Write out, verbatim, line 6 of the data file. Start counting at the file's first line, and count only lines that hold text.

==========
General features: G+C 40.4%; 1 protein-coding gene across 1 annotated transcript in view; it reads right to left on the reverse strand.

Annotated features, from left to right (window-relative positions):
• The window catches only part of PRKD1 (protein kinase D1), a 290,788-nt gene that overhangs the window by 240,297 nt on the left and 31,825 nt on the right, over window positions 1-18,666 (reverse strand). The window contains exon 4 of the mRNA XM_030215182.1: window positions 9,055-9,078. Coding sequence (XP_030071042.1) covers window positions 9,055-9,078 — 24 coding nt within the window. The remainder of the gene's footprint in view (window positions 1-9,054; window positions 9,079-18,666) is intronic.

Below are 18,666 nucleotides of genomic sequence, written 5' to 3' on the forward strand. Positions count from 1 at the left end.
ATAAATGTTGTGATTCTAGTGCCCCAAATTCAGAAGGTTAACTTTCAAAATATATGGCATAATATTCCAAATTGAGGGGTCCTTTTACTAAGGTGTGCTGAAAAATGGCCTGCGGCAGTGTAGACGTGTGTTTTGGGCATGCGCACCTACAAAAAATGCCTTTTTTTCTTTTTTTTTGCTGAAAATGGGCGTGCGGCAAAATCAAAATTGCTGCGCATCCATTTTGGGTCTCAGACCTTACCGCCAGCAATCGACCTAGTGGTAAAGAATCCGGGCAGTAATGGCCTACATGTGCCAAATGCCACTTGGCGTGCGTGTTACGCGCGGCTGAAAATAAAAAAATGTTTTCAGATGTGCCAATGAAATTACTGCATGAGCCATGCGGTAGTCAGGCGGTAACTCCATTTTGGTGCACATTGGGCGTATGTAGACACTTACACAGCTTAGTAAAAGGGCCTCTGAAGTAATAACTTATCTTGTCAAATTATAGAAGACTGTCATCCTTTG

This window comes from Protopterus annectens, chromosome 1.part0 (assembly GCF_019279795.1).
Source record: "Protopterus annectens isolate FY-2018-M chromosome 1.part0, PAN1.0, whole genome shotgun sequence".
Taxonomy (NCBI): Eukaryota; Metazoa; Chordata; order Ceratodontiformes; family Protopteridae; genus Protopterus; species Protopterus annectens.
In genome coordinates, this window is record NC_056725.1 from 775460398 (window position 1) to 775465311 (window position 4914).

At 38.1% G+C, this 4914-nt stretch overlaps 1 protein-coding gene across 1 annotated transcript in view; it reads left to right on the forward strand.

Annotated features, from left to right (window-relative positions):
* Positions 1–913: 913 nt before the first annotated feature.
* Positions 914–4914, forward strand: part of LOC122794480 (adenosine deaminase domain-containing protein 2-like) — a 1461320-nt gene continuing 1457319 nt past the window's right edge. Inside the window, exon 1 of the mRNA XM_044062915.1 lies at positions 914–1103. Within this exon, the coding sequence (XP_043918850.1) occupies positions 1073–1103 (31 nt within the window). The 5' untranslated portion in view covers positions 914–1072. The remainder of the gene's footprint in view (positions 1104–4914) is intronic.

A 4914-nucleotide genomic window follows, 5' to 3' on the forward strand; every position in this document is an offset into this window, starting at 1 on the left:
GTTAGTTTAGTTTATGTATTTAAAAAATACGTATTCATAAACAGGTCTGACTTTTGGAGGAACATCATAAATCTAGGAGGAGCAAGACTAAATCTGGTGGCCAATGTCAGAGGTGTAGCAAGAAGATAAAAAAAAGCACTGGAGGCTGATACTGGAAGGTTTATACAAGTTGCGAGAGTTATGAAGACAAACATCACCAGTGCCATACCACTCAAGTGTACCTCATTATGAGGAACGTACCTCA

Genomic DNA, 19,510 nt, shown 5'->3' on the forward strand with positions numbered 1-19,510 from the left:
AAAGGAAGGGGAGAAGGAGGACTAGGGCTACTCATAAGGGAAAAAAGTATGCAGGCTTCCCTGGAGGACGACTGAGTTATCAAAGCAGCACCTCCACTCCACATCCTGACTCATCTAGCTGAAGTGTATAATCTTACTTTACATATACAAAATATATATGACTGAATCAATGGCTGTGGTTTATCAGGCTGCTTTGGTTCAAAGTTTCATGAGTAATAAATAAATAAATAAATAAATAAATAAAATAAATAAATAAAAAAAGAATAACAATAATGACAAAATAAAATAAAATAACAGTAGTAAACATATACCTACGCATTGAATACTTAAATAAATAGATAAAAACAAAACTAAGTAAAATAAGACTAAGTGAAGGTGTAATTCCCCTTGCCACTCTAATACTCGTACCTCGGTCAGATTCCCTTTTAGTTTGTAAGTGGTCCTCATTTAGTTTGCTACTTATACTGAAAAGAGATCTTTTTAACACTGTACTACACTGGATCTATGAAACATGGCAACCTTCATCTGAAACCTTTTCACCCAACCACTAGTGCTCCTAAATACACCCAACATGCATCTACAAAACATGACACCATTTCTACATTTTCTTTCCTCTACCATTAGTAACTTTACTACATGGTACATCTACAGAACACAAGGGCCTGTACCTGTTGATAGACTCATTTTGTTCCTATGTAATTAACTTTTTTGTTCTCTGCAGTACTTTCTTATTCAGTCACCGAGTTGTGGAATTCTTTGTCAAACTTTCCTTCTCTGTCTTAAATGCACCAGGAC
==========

This window comes from Protopterus annectens, chromosome 1.part0 (assembly GCF_019279795.1).